The point I don’t want you to miss is this: A few relatively small and non-constricting changes in your daily routine can have a significant impact on your health and physical appearance over time.
Of course, you can always implement additional changes – or more drastic changes – to enhance your results that much more, as you see the impact of your efforts and your motivation grows. In fact, once you gain some momentum and see the results, it will be all but impossible not to desire more.
Still, lasting change of any kind doesn’t take place without consistent action. So I’m imploring you today to commit to making at least one small, positive change, or set of small changes, that will set you on the path of physical improvement.
To get your brainstorming started, here are a few more ideas for you to consider:
- Bring a lunch to work instead of eating out
- Slowly eliminate soda from your diet (This goes for diet soda, too. That stuff will make you sick and fat, son!)
- Start playing a recreational sport
- Do 20 push-ups and 30 sit-ups (or crunches) every morning
- Stop smoking (not exactly a small change, I know, but definitely worth considering)
- Do sprints or hill sprints for 10 minutes, 3 or 4 days per week (sprinting is perhaps the best fat-burning exercise in existence)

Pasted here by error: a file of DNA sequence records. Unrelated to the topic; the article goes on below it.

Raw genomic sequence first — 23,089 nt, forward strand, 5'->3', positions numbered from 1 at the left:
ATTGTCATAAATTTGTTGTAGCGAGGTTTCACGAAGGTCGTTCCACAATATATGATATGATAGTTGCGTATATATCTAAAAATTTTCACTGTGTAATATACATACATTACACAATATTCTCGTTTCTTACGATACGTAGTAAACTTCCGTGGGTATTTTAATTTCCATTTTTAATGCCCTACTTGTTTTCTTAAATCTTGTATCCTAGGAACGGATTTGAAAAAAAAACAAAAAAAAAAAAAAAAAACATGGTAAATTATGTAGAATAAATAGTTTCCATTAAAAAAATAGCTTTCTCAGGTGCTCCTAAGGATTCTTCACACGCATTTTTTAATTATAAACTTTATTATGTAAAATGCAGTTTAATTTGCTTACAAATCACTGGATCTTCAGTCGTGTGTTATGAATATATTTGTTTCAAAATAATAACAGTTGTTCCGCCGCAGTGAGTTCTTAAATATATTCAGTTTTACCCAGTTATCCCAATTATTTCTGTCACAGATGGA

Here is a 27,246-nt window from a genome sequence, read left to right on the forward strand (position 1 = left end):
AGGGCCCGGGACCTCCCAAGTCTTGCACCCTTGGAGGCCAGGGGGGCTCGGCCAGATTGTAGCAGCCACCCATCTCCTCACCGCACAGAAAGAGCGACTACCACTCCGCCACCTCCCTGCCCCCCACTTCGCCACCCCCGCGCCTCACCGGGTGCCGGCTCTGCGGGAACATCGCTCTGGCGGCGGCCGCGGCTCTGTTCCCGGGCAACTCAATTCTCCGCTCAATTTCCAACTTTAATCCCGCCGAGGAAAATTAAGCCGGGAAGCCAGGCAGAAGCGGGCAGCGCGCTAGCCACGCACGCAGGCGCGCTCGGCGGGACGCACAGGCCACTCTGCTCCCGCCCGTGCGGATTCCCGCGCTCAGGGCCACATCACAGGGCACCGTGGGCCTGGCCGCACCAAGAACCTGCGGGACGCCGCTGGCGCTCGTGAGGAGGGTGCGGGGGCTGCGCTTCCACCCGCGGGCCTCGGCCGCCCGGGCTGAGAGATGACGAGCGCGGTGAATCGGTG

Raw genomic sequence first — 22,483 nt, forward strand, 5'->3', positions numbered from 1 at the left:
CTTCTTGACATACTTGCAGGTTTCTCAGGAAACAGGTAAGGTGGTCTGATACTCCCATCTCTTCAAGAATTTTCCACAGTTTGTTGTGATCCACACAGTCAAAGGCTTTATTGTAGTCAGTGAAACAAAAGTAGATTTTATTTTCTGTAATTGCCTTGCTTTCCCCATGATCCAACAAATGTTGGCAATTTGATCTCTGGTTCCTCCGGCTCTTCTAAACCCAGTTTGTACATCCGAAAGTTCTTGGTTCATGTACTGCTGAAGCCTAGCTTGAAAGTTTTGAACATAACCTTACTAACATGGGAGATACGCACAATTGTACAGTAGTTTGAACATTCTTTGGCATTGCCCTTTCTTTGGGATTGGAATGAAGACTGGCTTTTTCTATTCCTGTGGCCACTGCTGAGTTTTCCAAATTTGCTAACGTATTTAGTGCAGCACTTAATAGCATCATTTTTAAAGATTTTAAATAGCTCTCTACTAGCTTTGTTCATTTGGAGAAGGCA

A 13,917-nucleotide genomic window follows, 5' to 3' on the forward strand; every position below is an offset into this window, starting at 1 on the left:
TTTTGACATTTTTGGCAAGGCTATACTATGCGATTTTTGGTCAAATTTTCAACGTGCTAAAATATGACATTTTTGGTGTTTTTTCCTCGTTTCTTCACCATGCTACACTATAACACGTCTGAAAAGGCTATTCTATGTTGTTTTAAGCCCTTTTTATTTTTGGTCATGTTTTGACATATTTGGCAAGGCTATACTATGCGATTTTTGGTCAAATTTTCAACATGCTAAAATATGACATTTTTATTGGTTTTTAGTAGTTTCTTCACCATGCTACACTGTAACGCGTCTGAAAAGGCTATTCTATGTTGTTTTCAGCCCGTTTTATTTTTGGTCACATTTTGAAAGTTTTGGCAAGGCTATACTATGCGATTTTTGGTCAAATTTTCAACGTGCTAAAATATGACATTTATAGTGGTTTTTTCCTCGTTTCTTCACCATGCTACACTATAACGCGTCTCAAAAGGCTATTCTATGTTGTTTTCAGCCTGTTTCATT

- Replace one processed food in your diet with a serving of fruits or vegetables
- Learn to cook a new healthy dish for you or your family (or take a cooking class)
- Purchase (and read) a book that will teach you to make better dietary decisions – I recommend this one
- Take the stairs instead of the elevator
- Stop putting sweeteners and/or creamer in your tea and coffee (yes, this includes dangerous artificial sweeteners, and maybe even stevia)
- Join a fat loss competition (these are great for accountability; just don’t take it to the extreme, because that’s always a bad idea)
- Eliminate 300 calories from your daily diet
- Skip breakfast
- Stop eating after dinner
- Throw away your favorite junk food and stop buying it (You can do it, I promise.)
- When watching television, start doing jumping jacks, push-ups or crunches during commercials (or in between Team Deathmatches for my fellow Call of Duty gamers)
- Join a fitness boot camp with a friend, girlfriend, boyfriend or spouse
- Stretch for 5 minutes every day
There are probably hundreds of additional ideas that could be listed. The bottom line is that you need to think of one or more small things you can do to move you closer toward a fit and healthy you.
Not taking action will only perpetuate the situation further, making it that much more difficult to take action in the future. There’s no need to be intimidated at the thought of what may currently be an immense gap between where you are and where you want to be.
You’re never going to cross that chasm in one leap. Nobody does. You’re going to cross it an inch or two at a time, as you build momentum and begin closing that gap faster and faster, until you’ve reached the other side a completely different person than you were when you started.
Every transformation journey begins with a small and seemingly insignificant first step (just ask Amber, Matthias, Brendan and Wendy). This is your call to do what each of them did and take that all-important first step towards a fitter, healthier you.